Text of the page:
Mr. Krugman received his B.A. from Yale University in 1974 and his Ph.D. from MIT in 1977. He has taught at Yale, MIT and Stanford. At MIT he became the Ford International Professor of Economics.
Mr. Krugman is the author or editor of 20 books and more than 200 papers in professional journals and edited volumes. His professional reputation rests largely on work in international trade and finance; he is one of the founders of the "new trade theory," a major rethinking of the theory of international trade. In recognition of that work, in 1991 the American Economic Association awarded him its John Bates Clark medal, a prize given every two years to "that economist under forty who is adjudged to have made a significant contribution to economic knowledge." Mr. Krugman's current academic research is focused on economic and currency crises.
At the same time, Mr. Krugman has written extensively for a broader public audience. Some of his recent articles on economic issues, originally published in Foreign Affairs, Harvard Business Review, Scientific American and other journals, are reprinted in Pop Internationalism and The Accidental Theorist.
On October 13, 2008, it was announced that Mr. Krugman would receive the Nobel Prize in Economics.
His latest diatribe: 11/12/12
Paul Krugman: Democrats Could Fail If They Betray Their Base
Paul Krugman warns that the ascent of the Democratic Party could be short-lived if they betray their base.
"The Democrats now look like the natural party of government," the Nobel Prize-winning economist wrote in a New York Times blog post on Sunday. "We're a diverse nation, ethnically and otherwise, in which a lot of liberal ideas have become perfectly mainstream."
But, he added, Democrats could waste this opportunity by caving to the Republican agenda in negotiations with Congress.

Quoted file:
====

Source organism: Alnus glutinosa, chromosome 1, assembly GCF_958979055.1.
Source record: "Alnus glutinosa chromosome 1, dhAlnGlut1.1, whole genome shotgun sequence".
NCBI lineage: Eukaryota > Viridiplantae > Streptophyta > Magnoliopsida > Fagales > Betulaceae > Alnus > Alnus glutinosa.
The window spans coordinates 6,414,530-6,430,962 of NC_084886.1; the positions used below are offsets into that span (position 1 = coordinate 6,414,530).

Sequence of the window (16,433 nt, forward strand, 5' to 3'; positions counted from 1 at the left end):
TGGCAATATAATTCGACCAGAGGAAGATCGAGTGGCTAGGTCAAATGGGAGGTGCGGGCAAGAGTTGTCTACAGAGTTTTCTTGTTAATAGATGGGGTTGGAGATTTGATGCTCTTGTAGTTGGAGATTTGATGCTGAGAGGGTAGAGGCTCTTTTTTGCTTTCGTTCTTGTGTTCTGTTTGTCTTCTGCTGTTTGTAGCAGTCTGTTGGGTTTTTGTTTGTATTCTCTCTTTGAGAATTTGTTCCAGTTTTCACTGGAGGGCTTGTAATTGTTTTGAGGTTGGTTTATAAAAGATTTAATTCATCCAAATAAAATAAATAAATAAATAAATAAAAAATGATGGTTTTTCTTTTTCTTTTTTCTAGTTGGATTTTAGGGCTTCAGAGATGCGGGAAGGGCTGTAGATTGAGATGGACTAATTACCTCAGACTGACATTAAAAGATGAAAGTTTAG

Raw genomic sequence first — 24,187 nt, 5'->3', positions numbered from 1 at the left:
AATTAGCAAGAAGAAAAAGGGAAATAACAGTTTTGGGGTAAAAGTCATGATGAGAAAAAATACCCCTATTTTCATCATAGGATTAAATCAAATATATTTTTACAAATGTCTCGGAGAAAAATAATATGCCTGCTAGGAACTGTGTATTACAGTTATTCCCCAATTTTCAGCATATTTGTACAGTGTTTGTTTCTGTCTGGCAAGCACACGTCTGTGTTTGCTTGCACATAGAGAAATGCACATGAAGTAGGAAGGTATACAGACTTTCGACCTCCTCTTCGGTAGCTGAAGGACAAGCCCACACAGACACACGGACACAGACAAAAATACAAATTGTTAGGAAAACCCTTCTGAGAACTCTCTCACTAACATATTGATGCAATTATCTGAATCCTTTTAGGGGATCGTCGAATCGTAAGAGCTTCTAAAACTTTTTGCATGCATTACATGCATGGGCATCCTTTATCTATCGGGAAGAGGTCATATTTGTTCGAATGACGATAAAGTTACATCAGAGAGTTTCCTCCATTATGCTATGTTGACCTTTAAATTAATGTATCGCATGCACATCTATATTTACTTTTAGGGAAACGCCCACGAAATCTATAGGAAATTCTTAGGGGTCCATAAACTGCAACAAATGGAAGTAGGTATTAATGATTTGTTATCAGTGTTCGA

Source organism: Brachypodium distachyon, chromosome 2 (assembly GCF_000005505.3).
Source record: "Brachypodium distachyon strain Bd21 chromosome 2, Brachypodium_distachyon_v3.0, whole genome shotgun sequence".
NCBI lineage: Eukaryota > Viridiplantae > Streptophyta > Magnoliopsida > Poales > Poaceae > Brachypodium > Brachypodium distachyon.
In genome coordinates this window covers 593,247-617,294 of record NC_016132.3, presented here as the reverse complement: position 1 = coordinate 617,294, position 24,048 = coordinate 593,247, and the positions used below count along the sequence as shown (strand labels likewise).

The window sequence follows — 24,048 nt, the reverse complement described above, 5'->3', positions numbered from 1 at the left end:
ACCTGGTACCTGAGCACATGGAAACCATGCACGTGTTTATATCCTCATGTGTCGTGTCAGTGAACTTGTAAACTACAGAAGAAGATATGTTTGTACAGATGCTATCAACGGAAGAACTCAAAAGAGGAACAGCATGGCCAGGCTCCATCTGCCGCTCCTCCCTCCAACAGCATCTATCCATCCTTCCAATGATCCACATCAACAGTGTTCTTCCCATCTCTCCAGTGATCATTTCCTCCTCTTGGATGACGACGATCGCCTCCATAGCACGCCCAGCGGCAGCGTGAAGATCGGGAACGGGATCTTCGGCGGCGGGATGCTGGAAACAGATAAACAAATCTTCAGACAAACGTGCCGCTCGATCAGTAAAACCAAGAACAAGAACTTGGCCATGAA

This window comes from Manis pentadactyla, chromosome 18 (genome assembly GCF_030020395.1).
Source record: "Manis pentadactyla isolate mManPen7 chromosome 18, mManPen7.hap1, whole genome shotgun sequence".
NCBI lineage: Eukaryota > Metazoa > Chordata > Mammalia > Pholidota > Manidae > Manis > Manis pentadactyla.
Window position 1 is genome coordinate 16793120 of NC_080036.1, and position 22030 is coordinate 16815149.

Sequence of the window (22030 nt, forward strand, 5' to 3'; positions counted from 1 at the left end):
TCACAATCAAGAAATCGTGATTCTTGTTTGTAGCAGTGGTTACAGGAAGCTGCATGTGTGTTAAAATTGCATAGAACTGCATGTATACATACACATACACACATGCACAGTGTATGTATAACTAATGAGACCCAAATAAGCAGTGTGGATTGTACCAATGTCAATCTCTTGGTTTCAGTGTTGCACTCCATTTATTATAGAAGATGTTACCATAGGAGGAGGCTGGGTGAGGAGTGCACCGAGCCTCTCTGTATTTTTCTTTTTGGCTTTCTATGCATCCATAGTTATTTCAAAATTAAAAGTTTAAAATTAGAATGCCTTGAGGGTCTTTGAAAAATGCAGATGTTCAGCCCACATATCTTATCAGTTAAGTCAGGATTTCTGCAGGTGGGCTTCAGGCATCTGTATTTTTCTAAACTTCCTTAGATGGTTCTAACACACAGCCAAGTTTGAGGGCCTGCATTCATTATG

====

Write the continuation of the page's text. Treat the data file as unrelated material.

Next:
"This newly effective coalition could be shattered if taken for granted," Krugman wrote. "If, say, Obama raises the retirement age in return for vague promises on revenue (promises that would be betrayed at the first opportunity); if he appoints a deficit scold to a major economic post; it could all fall apart."
The fiscal cliff will be the first major post-election test of whether President Barack Obama will stand firm or cave. The fiscal cliff is a set of $1.2 trillion in spending cuts and tax hikes that are scheduled to take place on Jan. 1 if Congress does not agree on a plan to reduce the deficit. It is likely to cause a recession, according to economists.
Congressional Republicans are trying to reach a deficit reduction deal to avert the fiscal cliff with mostly spending cuts and little new tax revenue. Unlike Obama, they don't want to let the Bush tax cuts on income above $250,000 expire. Krugman wrote in a New York Times column on Friday that Obama should go over the fiscal cliff if necessary to get his way.
But Obama may already be giving in. He is proposing a deficit reduction deal that would cut $3 in spending for every $1 in new tax revenue. These spending cuts are likely to hit the poor, middle class, and elderly.
In my opinion, if Paul Krugman has a warning for the Democratic Party, it behooves said Democrats to pay heed. This man is a weather vane when it comes to economics and politics. You can count him out at your own risk. I watched and listened intently as Paul predicted the outcome of the election. He predicted that the great unwashed American Nation would see through the Republican Bull and elect Obama for a second term. He predicted that they would listen to their own press and not what 'real' economists and pollsters were saying. He predicted that when push came to shove, the American Public would vote for the guy with the most ethical and moral stance politically. He was right!